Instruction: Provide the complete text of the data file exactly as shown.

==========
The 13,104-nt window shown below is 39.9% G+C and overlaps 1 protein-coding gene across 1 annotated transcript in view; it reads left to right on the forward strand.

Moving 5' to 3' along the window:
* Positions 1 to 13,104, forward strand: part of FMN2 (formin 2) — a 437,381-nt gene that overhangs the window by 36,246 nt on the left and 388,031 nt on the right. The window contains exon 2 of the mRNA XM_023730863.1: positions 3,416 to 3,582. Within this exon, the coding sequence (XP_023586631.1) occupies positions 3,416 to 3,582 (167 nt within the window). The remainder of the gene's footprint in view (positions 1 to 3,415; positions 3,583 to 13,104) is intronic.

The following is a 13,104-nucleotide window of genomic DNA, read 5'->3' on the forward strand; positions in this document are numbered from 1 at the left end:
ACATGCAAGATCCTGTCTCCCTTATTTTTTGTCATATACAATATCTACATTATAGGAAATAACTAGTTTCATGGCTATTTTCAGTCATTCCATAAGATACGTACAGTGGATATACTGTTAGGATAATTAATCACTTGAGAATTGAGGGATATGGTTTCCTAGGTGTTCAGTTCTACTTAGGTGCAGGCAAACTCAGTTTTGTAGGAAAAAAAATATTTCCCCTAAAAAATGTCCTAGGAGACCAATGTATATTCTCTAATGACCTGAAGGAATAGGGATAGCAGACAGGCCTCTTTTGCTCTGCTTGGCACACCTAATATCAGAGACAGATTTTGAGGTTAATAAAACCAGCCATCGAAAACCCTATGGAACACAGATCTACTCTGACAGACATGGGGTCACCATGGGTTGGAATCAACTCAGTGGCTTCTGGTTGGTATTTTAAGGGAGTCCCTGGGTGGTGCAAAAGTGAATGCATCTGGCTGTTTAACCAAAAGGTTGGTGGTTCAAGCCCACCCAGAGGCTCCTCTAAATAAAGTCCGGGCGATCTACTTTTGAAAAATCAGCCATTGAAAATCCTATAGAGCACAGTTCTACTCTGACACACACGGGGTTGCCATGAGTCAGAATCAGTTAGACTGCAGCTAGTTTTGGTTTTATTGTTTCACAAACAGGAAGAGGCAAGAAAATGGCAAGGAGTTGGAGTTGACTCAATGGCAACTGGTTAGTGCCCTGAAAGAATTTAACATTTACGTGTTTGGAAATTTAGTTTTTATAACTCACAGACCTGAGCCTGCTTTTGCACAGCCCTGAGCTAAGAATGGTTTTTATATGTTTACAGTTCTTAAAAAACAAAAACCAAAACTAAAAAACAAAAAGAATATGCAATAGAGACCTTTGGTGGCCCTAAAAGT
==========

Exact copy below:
The 13,104-nt window shown below is 39.9% G+C and overlaps 1 protein-coding gene across 1 annotated transcript in view; it reads left to right on the forward strand.

Moving 5' to 3' along the window:
* Positions 1 to 13,104, forward strand: part of FMN2 (formin 2) — a 437,381-nt gene that overhangs the window by 36,246 nt on the left and 388,031 nt on the right. The window contains exon 2 of the mRNA XM_023730863.1: positions 3,416 to 3,582. Within this exon, the coding sequence (XP_023586631.1) occupies positions 3,416 to 3,582 (167 nt within the window). The remainder of the gene's footprint in view (positions 1 to 3,415; positions 3,583 to 13,104) is intronic.

The following is a 13,104-nucleotide window of genomic DNA, read 5'->3' on the forward strand; positions in this document are numbered from 1 at the left end:
ACATGCAAGATCCTGTCTCCCTTATTTTTTGTCATATACAATATCTACATTATAGGAAATAACTAGTTTCATGGCTATTTTCAGTCATTCCATAAGATACGTACAGTGGATATACTGTTAGGATAATTAATCACTTGAGAATTGAGGGATATGGTTTCCTAGGTGTTCAGTTCTACTTAGGTGCAGGCAAACTCAGTTTTGTAGGAAAAAAAATATTTCCCCTAAAAAATGTCCTAGGAGACCAATGTATATTCTCTAATGACCTGAAGGAATAGGGATAGCAGACAGGCCTCTTTTGCTCTGCTTGGCACACCTAATATCAGAGACAGATTTTGAGGTTAATAAAACCAGCCATCGAAAACCCTATGGAACACAGATCTACTCTGACAGACATGGGGTCACCATGGGTTGGAATCAACTCAGTGGCTTCTGGTTGGTATTTTAAGGGAGTCCCTGGGTGGTGCAAAAGTGAATGCATCTGGCTGTTTAACCAAAAGGTTGGTGGTTCAAGCCCACCCAGAGGCTCCTCTAAATAAAGTCCGGGCGATCTACTTTTGAAAAATCAGCCATTGAAAATCCTATAGAGCACAGTTCTACTCTGACACACACGGGGTTGCCATGAGTCAGAATCAGTTAGACTGCAGCTAGTTTTGGTTTTATTGTTTCACAAACAGGAAGAGGCAAGAAAATGGCAAGGAGTTGGAGTTGACTCAATGGCAACTGGTTAGTGCCCTGAAAGAATTTAACATTTACGTGTTTGGAAATTTAGTTTTTATAACTCACAGACCTGAGCCTGCTTTTGCACAGCCCTGAGCTAAGAATGGTTTTTATATGTTTACAGTTCTTAAAAAACAAAAACCAAAACTAAAAAACAAAAAGAATATGCAATAGAGACCTTTGGTGGCCCTAAAAGT